BRIEF DESCRIPTION OF THE FIGURES

The foregoing and other objects, aspects and advantages will be better understood from the following detailed description of preferred embodiment of the invention with reference to the following drawings:

FIG. 1 is an exemplary RC tree representation of an interconnect section in an IC;

FIGS. 2 and 2a are diagrams showing the calculation of effective capacitance by using a transform from the time domain to the frequency domain;

FIG. 3 is a graph of capacitance shielding factor K versus the RC time constant divided by the slew tr, according to the preferred embodiment of the present invention;

FIG. 4 is a diagram comparing the input slew time and output slew time of a simple RC tree segment;

FIG. 5 is an exemplary diagram showing the steps of applying the iterative method to the RC tree of FIG. 1, according to the preferred embodiment of the present invention; and

FIG. 6 is a flowchart of a time delay estimation method according to the preferred embodiment of the present invention.

DETAILED DESCRIPTION OF THE PREFERRED EMBODIMENTS

In the following description of the preferred embodiment of the present invention, many specific items are described, but these details are provided only for a complete understanding of the present invention, and thus it will be understood by those skilled in the art that the present invention can be performed without such specified items or with modifications thereof. Detailed descriptions of certain items that are well-known to one skilled in the art are omitted in order that the description of the preferred embodiment not be overwhelmed with irrelevant details.

The following description is broken into three sections: first, an equation for effective load capacitance is derived; second, an overview of the estimation method according to the preferred embodiment of the present invention is given; and, third, the estimation method of the second section is applied to FIG. 1.

Computer system implementation of the method, which is rigorously described below, is believed to be well within the capability of a reasonably skilled computer programmer, in light of FIGS. 5 and 6 and the text referring thereto. However, it is also noted that the diagram in FIG. 5 and the flow chart in FIG. 6 could be altered, by a computer programmer of reasonable skill, in various ways to express the sequence of steps in carrying out the method of the present invention—without departing from the spirit and substance of the invention. It is suggested, therefore, that those seeking to practice the invention should feel free to generate a flow chart, or flow charts, which differ from those presented, as a prelude to preparation of a computer program designed to carry out the method according to these teachings.

I. Derivation of an Equation for Effective Load Capacitance

First, an equation for effective load capacitance will be derived. In this derivation, the effect of slew and resistive shielding on load capacitance will be expressly considered (unlike the prior art methods). In FIG. 2, a simple model is given, in which a simple voltage source V(t) drives a Π-model RC-load C1−R−C2. On the left-hand side of FIG. 2, the problem is shown in the time domain. However, as indicated above, even in the simplest source and load impedance cases, computations of voltage response purely in the time domain involve very difficult numerical solutions of complex differential and integral equations. On the other hand, considering this problem in the frequency domain, as shown in the center of FIG. 2, transforms those complex differential and integral equations become straightforward linear equations, which are solvable in closed form.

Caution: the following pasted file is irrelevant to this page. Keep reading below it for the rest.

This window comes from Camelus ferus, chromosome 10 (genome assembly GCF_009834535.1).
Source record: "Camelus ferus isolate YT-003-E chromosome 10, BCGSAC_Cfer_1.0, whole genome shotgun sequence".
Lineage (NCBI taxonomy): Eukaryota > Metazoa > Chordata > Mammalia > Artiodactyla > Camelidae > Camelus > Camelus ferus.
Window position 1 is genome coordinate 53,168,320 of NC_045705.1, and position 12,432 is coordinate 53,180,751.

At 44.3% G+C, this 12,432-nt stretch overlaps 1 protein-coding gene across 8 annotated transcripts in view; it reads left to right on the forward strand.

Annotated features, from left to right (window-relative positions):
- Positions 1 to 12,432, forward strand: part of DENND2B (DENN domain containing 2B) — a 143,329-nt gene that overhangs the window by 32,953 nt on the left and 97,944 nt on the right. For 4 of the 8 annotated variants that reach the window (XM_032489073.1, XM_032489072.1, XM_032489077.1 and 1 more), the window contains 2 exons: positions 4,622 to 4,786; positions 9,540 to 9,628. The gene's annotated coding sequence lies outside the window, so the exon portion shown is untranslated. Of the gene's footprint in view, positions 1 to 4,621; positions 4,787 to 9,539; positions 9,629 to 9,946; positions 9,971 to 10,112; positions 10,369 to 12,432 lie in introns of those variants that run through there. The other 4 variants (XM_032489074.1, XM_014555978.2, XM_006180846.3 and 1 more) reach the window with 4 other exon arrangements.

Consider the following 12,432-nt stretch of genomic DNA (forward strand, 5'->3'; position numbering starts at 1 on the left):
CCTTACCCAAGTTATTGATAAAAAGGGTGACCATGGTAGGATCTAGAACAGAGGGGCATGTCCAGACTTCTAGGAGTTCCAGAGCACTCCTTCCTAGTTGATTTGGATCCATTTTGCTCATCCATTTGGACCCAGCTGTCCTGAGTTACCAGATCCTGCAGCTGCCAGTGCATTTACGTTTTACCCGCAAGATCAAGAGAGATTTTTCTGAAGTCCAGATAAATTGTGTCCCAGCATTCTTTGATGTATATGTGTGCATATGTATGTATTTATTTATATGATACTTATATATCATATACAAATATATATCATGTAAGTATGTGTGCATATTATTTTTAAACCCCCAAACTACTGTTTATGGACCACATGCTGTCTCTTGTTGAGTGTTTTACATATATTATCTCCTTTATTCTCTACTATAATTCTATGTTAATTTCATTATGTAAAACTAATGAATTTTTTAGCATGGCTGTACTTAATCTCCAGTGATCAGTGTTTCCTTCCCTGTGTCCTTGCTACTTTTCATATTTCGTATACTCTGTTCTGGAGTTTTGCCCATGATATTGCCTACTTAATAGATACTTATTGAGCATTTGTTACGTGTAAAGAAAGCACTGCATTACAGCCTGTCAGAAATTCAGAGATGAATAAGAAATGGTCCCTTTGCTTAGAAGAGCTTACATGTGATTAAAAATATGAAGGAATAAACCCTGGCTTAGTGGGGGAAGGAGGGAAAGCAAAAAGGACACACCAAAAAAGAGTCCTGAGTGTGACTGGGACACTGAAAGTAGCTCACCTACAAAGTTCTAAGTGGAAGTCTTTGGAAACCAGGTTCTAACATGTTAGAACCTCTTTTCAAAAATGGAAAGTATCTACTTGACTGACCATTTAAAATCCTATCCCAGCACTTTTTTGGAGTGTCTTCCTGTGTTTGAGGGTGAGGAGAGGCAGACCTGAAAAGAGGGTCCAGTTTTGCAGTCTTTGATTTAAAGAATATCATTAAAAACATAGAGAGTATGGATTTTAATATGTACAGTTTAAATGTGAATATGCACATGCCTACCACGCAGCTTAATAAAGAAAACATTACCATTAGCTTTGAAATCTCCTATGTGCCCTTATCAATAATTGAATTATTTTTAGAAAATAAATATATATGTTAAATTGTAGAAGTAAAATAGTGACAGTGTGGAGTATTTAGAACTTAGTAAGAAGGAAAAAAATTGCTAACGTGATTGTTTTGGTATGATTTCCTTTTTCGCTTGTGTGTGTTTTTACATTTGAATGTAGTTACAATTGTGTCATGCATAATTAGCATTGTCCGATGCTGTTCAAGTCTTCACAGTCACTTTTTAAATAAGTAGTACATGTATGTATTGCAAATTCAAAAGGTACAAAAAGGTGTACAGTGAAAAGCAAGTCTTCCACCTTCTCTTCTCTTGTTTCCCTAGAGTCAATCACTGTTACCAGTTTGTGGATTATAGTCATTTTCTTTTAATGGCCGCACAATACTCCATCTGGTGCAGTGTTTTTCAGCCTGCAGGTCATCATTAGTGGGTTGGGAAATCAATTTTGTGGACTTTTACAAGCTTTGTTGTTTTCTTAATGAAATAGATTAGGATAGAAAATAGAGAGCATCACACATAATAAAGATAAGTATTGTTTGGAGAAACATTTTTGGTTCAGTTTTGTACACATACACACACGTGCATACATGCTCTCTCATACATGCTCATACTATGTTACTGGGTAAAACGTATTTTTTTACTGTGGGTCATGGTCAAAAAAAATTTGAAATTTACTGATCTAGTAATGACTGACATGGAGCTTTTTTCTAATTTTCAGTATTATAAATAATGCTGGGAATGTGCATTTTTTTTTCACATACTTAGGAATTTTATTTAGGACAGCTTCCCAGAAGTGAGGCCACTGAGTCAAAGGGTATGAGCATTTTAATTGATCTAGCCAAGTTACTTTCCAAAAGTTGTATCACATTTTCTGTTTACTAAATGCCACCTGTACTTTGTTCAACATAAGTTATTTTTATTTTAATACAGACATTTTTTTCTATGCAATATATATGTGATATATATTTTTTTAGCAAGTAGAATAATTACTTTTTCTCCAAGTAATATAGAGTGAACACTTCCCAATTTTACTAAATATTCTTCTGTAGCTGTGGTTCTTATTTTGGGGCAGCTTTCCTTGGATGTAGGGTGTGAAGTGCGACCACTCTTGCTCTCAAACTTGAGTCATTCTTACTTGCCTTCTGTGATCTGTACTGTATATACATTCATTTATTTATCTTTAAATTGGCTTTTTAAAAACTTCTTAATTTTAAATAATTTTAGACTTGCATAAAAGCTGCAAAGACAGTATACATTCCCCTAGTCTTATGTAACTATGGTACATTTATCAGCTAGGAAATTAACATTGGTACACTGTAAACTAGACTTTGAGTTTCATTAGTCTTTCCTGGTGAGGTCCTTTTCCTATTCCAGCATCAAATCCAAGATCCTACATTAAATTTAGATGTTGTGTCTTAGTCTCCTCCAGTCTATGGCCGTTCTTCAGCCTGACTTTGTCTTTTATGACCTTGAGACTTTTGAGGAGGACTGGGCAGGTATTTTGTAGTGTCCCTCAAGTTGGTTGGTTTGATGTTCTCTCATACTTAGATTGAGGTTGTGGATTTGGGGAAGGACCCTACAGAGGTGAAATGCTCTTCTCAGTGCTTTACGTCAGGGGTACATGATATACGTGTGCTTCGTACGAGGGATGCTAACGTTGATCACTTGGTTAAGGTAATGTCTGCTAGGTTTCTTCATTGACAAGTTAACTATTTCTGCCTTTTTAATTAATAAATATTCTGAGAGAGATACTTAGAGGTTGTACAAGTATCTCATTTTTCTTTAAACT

Thus, the time domain problem can be transformed into a frequency domain problem by taking the Laplace transform of time domain equations, as is described below.

In the time domain, I(t) is the total current provided by voltage source V(t) and I1(t) is the current through C1 and I2(t) be the current through R−C2. In the following, simple analysis is performed in the frequency domain by taking the Laplace transform of current, voltage, and R, C values. I 1 ( s ) = V ( s ) 1 / C 1 s , I 2 ( s ) = V ( s ) R + 1 / C 2 s I ( s ) = V ( s ) ( C 1 s + C 2 s 1 + RC 2 s )

In this model, the voltage source V(t) is assumed to be a ramp voltage source with rise time, or slew, tr as shown in FIG. 2A. Thus, V(t) is given by: V ( t ) = V dd t r t

and the Laplace transform is: V ( s ) = V dd t r 1 s 2

Substituting this in the current equation above: I ( s ) = V dd T r ( C 1 s + C 2 s ( 1 + RC 2 s ) ) I ( s ) = V dd t r ( C 1 + C 2 s - C 2 s + 1 RC 2 ) I ( t ) = V dd t r ( ( C 1 + C 2 ) - C 2 - t RC 2 )

We are interested in calculating the effective capacitance as seen by the voltage source (V(t), rather than the total lumped capacitance C1+C2. For this purpose, the effective capacitance Ceff is defined to be a capacitance that will result in the same 50% delay1 as the Π model load. To find the effective capacitance Ceff, we calculate the capacitance that requires the same charge transfer “Q” as that required by the π model load up to 50% delay point (i.e., the time when the input reaches VDD/2, i.e., t=tr/2).

1 50% delay is defined as the time elapsed between when the input voltage reaches VDD/2 and when the output voltage reaches the same voltage VDD/ 2. Q = 0 t r / 2 I ( t ) t = 0 t r / 2 V dd T r ( ( C 1 + C 2 ) - C 2 - t r RC 2 t = C eff V dd 2 V dd ( C 1 + C 2 ) 2 - RC 2 2 V dd t r ( 1 - - t r 2 RC 2 ) = C eff V dd 2 C eff = C 1 + C 2 ( 1 - 2 RC 2 t r ( 1 - - t r 2 RC 2 ) )